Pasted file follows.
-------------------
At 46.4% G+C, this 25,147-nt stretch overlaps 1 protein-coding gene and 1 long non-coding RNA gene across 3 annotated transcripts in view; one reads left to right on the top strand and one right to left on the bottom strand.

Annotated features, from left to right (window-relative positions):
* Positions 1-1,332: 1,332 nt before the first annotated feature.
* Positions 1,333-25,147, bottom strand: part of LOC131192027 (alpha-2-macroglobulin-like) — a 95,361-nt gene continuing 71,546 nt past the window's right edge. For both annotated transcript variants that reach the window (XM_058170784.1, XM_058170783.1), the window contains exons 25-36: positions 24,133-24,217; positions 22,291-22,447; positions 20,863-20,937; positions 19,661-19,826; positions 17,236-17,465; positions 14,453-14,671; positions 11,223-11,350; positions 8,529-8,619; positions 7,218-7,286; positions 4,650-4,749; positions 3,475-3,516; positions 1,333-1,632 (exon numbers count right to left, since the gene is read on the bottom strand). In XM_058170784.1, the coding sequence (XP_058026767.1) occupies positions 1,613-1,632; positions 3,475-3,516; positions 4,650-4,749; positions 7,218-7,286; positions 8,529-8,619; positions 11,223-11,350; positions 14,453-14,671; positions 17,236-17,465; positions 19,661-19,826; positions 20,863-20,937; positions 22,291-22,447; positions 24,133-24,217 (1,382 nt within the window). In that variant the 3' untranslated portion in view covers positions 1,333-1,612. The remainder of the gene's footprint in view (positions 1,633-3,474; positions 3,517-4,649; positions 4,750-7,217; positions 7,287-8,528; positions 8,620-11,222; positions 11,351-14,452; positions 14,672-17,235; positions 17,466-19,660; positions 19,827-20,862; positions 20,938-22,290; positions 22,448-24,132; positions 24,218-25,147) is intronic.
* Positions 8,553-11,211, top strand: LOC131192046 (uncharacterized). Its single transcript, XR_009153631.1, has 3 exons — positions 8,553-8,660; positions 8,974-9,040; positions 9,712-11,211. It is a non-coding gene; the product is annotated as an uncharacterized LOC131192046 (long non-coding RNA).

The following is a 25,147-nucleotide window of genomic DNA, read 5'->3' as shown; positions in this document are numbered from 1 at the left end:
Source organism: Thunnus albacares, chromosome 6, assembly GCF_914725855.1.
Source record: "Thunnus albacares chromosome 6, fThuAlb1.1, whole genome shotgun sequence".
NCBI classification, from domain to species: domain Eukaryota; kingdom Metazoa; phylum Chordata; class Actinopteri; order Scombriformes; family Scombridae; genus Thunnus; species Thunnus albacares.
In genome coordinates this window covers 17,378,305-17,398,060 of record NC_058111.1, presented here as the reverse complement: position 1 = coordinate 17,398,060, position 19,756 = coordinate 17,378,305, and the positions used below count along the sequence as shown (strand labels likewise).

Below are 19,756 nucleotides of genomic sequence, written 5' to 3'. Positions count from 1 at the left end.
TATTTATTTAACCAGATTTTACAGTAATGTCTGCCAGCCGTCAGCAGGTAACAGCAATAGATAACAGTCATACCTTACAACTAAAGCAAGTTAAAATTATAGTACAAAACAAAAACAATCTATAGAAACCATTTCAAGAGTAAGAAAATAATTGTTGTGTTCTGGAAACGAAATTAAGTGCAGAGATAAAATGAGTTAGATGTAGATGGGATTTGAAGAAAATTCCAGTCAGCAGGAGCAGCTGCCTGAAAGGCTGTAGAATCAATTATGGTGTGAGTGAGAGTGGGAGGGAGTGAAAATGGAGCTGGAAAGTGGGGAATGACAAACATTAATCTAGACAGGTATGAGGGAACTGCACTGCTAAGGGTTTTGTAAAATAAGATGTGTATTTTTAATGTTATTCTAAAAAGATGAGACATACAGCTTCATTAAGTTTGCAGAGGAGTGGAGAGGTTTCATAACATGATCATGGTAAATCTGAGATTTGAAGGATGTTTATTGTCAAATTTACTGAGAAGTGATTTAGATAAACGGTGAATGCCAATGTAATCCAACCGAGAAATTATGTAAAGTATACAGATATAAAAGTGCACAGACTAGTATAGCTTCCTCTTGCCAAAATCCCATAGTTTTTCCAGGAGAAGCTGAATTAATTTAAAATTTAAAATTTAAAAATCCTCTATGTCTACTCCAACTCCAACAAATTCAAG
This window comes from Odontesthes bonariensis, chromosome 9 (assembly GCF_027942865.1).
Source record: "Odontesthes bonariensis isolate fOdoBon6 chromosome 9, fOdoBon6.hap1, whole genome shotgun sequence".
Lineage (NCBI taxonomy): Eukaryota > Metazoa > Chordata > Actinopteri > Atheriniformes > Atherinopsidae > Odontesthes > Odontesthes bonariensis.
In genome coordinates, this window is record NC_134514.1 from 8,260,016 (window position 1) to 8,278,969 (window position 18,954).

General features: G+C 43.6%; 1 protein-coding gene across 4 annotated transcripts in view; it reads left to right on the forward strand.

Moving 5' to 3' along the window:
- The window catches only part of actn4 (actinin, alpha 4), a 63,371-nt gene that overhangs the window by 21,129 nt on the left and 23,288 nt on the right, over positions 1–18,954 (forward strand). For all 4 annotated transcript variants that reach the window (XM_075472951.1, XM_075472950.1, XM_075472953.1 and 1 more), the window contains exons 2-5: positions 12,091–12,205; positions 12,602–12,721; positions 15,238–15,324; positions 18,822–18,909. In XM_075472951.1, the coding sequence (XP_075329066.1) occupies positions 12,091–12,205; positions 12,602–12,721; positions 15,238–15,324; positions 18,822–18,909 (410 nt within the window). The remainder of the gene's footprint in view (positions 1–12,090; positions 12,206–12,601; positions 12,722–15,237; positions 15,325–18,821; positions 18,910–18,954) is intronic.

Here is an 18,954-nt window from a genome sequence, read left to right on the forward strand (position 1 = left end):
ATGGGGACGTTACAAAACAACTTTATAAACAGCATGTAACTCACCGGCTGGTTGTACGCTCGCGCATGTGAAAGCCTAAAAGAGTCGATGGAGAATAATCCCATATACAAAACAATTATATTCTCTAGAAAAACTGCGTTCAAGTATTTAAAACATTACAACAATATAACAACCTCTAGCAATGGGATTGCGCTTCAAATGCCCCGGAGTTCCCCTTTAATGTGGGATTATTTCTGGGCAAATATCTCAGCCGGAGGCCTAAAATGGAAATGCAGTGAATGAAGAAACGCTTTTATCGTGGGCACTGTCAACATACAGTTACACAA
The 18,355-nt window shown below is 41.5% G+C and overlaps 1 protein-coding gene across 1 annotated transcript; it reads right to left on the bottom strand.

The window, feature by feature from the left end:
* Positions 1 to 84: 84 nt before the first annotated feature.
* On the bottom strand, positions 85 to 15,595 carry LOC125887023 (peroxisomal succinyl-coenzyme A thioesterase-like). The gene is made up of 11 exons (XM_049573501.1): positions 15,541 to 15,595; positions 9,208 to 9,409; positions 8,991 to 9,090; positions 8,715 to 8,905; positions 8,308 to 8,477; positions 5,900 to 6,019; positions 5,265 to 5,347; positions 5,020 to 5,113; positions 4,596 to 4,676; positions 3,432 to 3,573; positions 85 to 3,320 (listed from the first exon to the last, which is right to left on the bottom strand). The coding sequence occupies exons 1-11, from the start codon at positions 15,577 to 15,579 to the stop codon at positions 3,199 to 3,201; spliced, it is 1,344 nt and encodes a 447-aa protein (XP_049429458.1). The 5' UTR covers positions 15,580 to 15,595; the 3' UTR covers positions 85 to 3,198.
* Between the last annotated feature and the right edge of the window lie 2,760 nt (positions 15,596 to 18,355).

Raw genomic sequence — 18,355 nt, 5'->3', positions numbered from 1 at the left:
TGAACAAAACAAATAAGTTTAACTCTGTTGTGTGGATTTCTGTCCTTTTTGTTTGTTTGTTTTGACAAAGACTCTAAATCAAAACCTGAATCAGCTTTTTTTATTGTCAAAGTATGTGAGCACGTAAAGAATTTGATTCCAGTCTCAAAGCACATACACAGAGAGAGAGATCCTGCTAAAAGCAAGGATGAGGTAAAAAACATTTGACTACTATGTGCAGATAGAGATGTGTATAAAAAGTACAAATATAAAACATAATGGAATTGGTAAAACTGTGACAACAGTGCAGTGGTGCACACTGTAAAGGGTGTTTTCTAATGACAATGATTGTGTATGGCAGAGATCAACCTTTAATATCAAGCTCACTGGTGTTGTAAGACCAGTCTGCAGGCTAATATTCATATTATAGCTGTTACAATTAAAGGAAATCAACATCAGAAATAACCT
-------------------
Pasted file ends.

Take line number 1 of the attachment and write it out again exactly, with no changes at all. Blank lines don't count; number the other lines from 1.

At 46.4% G+C, this 25,147-nt stretch overlaps 1 protein-coding gene and 1 long non-coding RNA gene across 3 annotated transcripts in view; one reads left to right on the top strand and one right to left on the bottom strand.